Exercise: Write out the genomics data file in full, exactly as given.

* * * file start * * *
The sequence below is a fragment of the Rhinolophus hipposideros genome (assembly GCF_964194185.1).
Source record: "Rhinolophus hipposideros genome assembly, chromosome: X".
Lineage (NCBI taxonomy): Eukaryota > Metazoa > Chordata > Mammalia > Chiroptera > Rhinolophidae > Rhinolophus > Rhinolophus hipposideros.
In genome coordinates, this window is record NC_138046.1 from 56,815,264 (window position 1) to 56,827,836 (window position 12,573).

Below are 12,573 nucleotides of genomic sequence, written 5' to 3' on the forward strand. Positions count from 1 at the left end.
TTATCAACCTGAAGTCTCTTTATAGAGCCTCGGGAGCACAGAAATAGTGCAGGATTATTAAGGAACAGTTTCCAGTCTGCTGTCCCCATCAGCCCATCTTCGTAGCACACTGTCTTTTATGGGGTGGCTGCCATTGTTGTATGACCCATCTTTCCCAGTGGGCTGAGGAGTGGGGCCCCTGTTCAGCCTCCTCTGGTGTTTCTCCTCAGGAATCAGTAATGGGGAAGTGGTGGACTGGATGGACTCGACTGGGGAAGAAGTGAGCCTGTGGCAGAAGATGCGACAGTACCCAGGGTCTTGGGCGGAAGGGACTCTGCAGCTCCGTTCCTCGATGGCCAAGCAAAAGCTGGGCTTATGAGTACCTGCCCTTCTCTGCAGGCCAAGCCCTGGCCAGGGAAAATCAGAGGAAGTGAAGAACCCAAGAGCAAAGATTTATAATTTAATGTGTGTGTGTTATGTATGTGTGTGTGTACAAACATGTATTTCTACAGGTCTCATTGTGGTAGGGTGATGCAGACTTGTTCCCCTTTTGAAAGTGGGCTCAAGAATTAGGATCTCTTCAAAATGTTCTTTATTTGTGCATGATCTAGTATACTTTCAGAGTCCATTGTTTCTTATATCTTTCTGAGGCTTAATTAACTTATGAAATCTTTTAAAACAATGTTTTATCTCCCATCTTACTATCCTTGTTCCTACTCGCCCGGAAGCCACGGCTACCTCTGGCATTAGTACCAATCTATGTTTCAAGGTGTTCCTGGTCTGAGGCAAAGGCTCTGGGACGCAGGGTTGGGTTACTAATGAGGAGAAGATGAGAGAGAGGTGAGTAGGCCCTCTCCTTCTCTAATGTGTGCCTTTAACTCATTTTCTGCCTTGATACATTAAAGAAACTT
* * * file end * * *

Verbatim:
The sequence below is a fragment of the Rhinolophus hipposideros genome (assembly GCF_964194185.1).
Source record: "Rhinolophus hipposideros genome assembly, chromosome: X".
Lineage (NCBI taxonomy): Eukaryota > Metazoa > Chordata > Mammalia > Chiroptera > Rhinolophidae > Rhinolophus > Rhinolophus hipposideros.
In genome coordinates, this window is record NC_138046.1 from 56,815,264 (window position 1) to 56,827,836 (window position 12,573).

Below are 12,573 nucleotides of genomic sequence, written 5' to 3' on the forward strand. Positions count from 1 at the left end.
TTATCAACCTGAAGTCTCTTTATAGAGCCTCGGGAGCACAGAAATAGTGCAGGATTATTAAGGAACAGTTTCCAGTCTGCTGTCCCCATCAGCCCATCTTCGTAGCACACTGTCTTTTATGGGGTGGCTGCCATTGTTGTATGACCCATCTTTCCCAGTGGGCTGAGGAGTGGGGCCCCTGTTCAGCCTCCTCTGGTGTTTCTCCTCAGGAATCAGTAATGGGGAAGTGGTGGACTGGATGGACTCGACTGGGGAAGAAGTGAGCCTGTGGCAGAAGATGCGACAGTACCCAGGGTCTTGGGCGGAAGGGACTCTGCAGCTCCGTTCCTCGATGGCCAAGCAAAAGCTGGGCTTATGAGTACCTGCCCTTCTCTGCAGGCCAAGCCCTGGCCAGGGAAAATCAGAGGAAGTGAAGAACCCAAGAGCAAAGATTTATAATTTAATGTGTGTGTGTTATGTATGTGTGTGTGTACAAACATGTATTTCTACAGGTCTCATTGTGGTAGGGTGATGCAGACTTGTTCCCCTTTTGAAAGTGGGCTCAAGAATTAGGATCTCTTCAAAATGTTCTTTATTTGTGCATGATCTAGTATACTTTCAGAGTCCATTGTTTCTTATATCTTTCTGAGGCTTAATTAACTTATGAAATCTTTTAAAACAATGTTTTATCTCCCATCTTACTATCCTTGTTCCTACTCGCCCGGAAGCCACGGCTACCTCTGGCATTAGTACCAATCTATGTTTCAAGGTGTTCCTGGTCTGAGGCAAAGGCTCTGGGACGCAGGGTTGGGTTACTAATGAGGAGAAGATGAGAGAGAGGTGAGTAGGCCCTCTCCTTCTCTAATGTGTGCCTTTAACTCATTTTCTGCCTTGATACATTAAAGAAACTT